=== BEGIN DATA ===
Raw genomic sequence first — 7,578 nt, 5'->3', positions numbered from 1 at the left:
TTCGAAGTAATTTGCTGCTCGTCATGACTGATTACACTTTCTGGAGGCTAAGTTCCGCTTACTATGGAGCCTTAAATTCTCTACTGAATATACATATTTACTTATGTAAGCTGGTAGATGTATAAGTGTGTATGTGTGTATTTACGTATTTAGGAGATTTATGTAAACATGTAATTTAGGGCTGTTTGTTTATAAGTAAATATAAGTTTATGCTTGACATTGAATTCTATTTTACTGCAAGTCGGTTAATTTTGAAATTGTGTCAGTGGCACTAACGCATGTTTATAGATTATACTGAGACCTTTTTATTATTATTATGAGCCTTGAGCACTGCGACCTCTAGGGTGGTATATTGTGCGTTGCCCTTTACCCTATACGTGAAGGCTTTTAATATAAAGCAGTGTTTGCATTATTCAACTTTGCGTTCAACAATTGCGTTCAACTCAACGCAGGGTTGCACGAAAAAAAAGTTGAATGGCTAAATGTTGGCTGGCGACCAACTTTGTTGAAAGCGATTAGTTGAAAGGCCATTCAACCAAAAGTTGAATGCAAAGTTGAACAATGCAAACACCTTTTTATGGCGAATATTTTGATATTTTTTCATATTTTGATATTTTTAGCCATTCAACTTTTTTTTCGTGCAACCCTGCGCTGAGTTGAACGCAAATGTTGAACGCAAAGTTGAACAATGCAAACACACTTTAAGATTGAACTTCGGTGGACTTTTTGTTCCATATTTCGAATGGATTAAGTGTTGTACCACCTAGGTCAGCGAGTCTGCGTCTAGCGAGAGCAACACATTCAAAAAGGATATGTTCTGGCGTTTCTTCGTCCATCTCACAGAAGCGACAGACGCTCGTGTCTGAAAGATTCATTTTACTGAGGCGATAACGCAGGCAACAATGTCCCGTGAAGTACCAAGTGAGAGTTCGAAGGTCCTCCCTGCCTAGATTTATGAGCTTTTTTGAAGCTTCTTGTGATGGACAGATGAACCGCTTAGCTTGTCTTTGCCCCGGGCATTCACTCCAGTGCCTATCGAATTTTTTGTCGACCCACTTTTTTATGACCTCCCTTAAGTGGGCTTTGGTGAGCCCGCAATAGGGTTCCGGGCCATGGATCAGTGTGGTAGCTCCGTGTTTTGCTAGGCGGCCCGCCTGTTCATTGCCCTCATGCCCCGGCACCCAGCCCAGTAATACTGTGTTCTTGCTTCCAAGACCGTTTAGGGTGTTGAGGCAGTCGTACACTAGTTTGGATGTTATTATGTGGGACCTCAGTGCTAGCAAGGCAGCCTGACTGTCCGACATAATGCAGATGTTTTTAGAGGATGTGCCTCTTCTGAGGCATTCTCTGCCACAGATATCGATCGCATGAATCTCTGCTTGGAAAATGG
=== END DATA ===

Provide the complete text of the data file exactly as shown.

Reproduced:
Raw genomic sequence first — 7,578 nt, 5'->3', positions numbered from 1 at the left:
TTCGAAGTAATTTGCTGCTCGTCATGACTGATTACACTTTCTGGAGGCTAAGTTCCGCTTACTATGGAGCCTTAAATTCTCTACTGAATATACATATTTACTTATGTAAGCTGGTAGATGTATAAGTGTGTATGTGTGTATTTACGTATTTAGGAGATTTATGTAAACATGTAATTTAGGGCTGTTTGTTTATAAGTAAATATAAGTTTATGCTTGACATTGAATTCTATTTTACTGCAAGTCGGTTAATTTTGAAATTGTGTCAGTGGCACTAACGCATGTTTATAGATTATACTGAGACCTTTTTATTATTATTATGAGCCTTGAGCACTGCGACCTCTAGGGTGGTATATTGTGCGTTGCCCTTTACCCTATACGTGAAGGCTTTTAATATAAAGCAGTGTTTGCATTATTCAACTTTGCGTTCAACAATTGCGTTCAACTCAACGCAGGGTTGCACGAAAAAAAAGTTGAATGGCTAAATGTTGGCTGGCGACCAACTTTGTTGAAAGCGATTAGTTGAAAGGCCATTCAACCAAAAGTTGAATGCAAAGTTGAACAATGCAAACACCTTTTTATGGCGAATATTTTGATATTTTTTCATATTTTGATATTTTTAGCCATTCAACTTTTTTTTCGTGCAACCCTGCGCTGAGTTGAACGCAAATGTTGAACGCAAAGTTGAACAATGCAAACACACTTTAAGATTGAACTTCGGTGGACTTTTTGTTCCATATTTCGAATGGATTAAGTGTTGTACCACCTAGGTCAGCGAGTCTGCGTCTAGCGAGAGCAACACATTCAAAAAGGATATGTTCTGGCGTTTCTTCGTCCATCTCACAGAAGCGACAGACGCTCGTGTCTGAAAGATTCATTTTACTGAGGCGATAACGCAGGCAACAATGTCCCGTGAAGTACCAAGTGAGAGTTCGAAGGTCCTCCCTGCCTAGATTTATGAGCTTTTTTGAAGCTTCTTGTGATGGACAGATGAACCGCTTAGCTTGTCTTTGCCCCGGGCATTCACTCCAGTGCCTATCGAATTTTTTGTCGACCCACTTTTTTATGACCTCCCTTAAGTGGGCTTTGGTGAGCCCGCAATAGGGTTCCGGGCCATGGATCAGTGTGGTAGCTCCGTGTTTTGCTAGGCGGCCCGCCTGTTCATTGCCCTCATGCCCCGGCACCCAGCCCAGTAATACTGTGTTCTTGCTTCCAAGACCGTTTAGGGTGTTGAGGCAGTCGTACACTAGTTTGGATGTTATTATGTGGGACCTCAGTGCTAGCAAGGCAGCCTGACTGTCCGACATAATGCAGATGTTTTTAGAGGATGTGCCTCTTCTGAGGCATTCTCTGCCACAGATATCGATCGCATGAATCTCTGCTTGGAAAATGG